Kindle’s market is stretching beyond the casual reader to research and academics. As proof, PhysOrg.com, the leading web-based science, research and technology news service, just announced it is giving its subscribers a way to keep up with news on their Kindle e-readers. The service will offer Kindle users two options for news feeds. The first, “Spotlight News”, will feature the top 40 or so stories of the day fed directly to the subscriber’s Kindle. Those readers who want more specialized news, can choose one of five channel feeds that provide all the stories in one of the following subject areas: Space and Earth, Technology and Electronics, Biology and Chemistry, Physics and Nanotechnology or Medicine and Health.
Since it was launched in 2004, PhysOrg.com has has grown to include 1.75 million readers every month from the scientific, research and engineering community. The news service publishes about 100 articles every day, giving the world some of the most comprehensive coverage of science and technology developments available.
PhysOrg.com also has apps for news feeds and podcasts for the iPhone and any MP3 player. Each of the Kindle feed subscriptions cost $1.99 per month. For more information, go to PhysOrg on Amazon Kindle.
Amazon has a free application that will let Blackberry users buy and read books from directly from the bookseller’s website. Unlike Kindle’s app for the iPhone, the Blackberry application lets users purchase content seamlessly from Amazon as well as view the books already purchased for a Kindle. This could be Amazon’s way of thumbing its corporate nose at Apple for handicapping the Kindle iPhone app, making users go through the web browser rather than buy it directly through the application. In any event, Kindle for Blackberry is Amazon’s foray into the single-use device market.
It is certainly part of the company’s marketing strategy as the release of the iPad looms in the coming weeks. Many observers agree that Amazon with have to continue to brand its reader with its bookstore while simultaneously making content available to other platforms. Although that’s quite a tight rope to walk, Amazon has the one thing that Apple can’t easily get. That’s Amazon’s years of experience in both worlds.
As for the Blackberry application, it is designed to work with or without the Kindle. For Kindle users, the app will automatically synchronizes last page read and any annotations between devices. While Blackberry users will have access to Amazon’s 400,000 plus books, newspapers are not yet available through the app.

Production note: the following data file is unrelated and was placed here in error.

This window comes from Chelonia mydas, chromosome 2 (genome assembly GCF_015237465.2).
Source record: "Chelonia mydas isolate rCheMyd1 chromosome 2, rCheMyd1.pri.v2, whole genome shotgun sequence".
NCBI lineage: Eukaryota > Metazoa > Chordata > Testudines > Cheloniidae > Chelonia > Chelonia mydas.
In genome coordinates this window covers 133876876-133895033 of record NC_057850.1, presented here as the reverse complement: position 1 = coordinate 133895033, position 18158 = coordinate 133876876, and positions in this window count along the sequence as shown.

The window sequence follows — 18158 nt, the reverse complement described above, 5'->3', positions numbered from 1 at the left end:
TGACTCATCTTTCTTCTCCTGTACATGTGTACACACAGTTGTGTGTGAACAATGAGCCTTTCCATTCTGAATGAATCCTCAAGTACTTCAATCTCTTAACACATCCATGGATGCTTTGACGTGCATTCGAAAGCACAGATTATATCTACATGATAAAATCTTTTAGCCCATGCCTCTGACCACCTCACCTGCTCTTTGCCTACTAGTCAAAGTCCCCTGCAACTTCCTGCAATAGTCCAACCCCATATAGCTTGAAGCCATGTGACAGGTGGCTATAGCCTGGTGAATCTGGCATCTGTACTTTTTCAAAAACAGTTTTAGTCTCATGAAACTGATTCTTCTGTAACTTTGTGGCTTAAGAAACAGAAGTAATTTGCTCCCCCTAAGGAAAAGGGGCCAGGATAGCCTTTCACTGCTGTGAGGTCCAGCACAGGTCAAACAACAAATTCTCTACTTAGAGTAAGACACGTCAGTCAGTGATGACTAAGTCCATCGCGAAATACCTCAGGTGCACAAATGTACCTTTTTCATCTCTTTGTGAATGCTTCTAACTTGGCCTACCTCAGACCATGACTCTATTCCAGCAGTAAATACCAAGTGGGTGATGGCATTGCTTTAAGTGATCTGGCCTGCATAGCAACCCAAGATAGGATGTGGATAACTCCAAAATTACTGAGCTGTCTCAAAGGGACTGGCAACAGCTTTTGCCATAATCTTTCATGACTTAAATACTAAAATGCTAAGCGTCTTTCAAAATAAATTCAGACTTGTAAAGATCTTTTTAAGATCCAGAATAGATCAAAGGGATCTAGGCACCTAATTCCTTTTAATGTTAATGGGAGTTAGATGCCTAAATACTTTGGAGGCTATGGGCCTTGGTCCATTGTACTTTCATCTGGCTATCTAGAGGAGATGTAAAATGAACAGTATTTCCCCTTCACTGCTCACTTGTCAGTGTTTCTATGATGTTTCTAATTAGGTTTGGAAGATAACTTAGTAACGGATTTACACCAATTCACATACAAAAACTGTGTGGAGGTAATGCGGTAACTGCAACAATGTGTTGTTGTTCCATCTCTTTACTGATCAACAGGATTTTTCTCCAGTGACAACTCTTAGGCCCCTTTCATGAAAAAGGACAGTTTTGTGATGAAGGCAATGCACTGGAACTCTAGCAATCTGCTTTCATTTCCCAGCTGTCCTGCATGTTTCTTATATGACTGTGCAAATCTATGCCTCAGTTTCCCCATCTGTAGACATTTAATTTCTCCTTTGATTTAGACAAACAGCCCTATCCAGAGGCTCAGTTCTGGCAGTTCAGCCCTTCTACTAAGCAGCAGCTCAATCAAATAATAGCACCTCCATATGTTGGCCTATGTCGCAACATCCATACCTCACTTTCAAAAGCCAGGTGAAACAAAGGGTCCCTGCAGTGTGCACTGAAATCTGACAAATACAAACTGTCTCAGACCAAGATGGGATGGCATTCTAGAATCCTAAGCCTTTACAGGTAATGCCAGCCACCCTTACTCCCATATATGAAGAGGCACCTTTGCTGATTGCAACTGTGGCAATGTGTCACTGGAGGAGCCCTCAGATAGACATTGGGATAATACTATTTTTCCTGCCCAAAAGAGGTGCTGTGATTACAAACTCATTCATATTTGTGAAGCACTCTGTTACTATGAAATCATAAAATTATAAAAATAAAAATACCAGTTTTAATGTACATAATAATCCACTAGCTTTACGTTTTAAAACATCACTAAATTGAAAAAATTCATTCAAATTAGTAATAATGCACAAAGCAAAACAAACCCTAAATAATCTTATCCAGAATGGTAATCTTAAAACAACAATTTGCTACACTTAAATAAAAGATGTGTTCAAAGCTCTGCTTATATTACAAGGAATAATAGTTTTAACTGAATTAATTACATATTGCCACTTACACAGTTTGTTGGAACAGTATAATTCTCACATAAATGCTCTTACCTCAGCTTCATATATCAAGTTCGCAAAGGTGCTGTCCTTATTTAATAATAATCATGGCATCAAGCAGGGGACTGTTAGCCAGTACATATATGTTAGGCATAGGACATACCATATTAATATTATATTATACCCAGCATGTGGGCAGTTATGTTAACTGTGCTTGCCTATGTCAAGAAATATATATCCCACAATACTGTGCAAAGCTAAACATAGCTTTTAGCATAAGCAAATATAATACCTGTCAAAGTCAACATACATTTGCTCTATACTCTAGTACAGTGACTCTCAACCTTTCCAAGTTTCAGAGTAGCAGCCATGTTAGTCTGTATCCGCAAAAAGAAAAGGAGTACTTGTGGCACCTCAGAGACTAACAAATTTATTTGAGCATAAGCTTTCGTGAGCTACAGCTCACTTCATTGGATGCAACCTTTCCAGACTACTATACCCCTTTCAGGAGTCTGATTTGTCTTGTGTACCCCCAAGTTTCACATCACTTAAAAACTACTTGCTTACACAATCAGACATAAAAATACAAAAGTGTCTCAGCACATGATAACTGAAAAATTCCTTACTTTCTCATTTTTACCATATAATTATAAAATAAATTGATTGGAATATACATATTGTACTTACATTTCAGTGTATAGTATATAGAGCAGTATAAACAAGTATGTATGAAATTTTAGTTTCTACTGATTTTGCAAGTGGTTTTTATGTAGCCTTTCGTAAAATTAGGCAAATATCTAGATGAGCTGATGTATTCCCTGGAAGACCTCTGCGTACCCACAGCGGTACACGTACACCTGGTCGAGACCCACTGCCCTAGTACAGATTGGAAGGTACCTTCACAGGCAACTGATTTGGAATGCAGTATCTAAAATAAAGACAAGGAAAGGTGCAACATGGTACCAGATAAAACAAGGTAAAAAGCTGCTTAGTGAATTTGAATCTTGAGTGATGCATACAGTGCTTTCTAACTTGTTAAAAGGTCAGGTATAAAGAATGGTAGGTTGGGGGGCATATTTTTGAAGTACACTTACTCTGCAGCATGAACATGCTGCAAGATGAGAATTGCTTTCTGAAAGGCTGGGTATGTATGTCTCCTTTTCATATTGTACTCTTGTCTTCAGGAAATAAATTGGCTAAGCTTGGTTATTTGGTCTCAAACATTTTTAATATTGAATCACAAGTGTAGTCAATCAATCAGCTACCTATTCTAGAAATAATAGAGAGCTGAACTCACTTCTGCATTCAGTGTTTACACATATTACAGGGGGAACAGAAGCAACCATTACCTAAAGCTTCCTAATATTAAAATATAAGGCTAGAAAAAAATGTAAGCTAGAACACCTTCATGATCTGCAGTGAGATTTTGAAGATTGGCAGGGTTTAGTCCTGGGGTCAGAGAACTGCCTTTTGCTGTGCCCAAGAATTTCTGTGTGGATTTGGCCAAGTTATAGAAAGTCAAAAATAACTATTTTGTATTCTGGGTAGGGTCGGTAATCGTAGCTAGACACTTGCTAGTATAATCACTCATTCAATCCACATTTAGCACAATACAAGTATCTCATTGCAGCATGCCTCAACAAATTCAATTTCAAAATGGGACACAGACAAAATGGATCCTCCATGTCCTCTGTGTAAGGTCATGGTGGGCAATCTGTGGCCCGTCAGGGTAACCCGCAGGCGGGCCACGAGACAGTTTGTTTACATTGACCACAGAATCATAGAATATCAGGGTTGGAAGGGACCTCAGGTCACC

Freescale Semiconductor, whose processors are used in Amazon’s Kindle and Sony’s readers, is ready to release a new chip that will help drive down the cost of readers, perhaps to as little as $150. The Austin, Texas based company says the chip could be ready in as little as six months.
Although sales of readers are expected to double this year, from the 4 million sold in 2009, that is still a mere fraction of the book-buying market. A lower-priced reader is one way to tap a larger chunk of the market. The ticket price of readers has been a barrier to wider consumer distribution.
According to Freescale officials, the new chip eliminates features that aren’t used in e readers while adding the ability to better control the unique E ink display technology. Currently the displays are controlled by separate chips. Freescale’s faster processor is controlled by a single chip, and will reduce page turning time from two seconds to less than a half second.
Apple’s iPad, set for release later this month, uses the company’s own chip and will not benefit from Freescale’s improved technology. With price tag as high as $699, news of price cutting by its competitors couldn’t come at a worse time. Price conscious consumers, already suffering from sticker shock on the iPad, may wait for lower priced Sony or Amazon readers. And the six-month release hits just in time for Christmas gift giving.
You may have noticed that as of recently I’ve posted less than usual here and in the new Kindle Apps blog. In fact it took a tsunami to get me to post something here. There is a good reason for that. As of recently I’ve got a new hobby – developing Kindle Apps with the KDK (Kindle SDK).
I would like to say that KDK turned out quite elegant and easy to develop with despite the fact that I’m new to Java development (I’ve mostly coded in C++ and C# in the past). I would love to share my experience but at the moment I’m unsure as to how much I can disclose as the SDK is still in closed beta. Hopefully I’ll be able to post some screenshots sometime soon.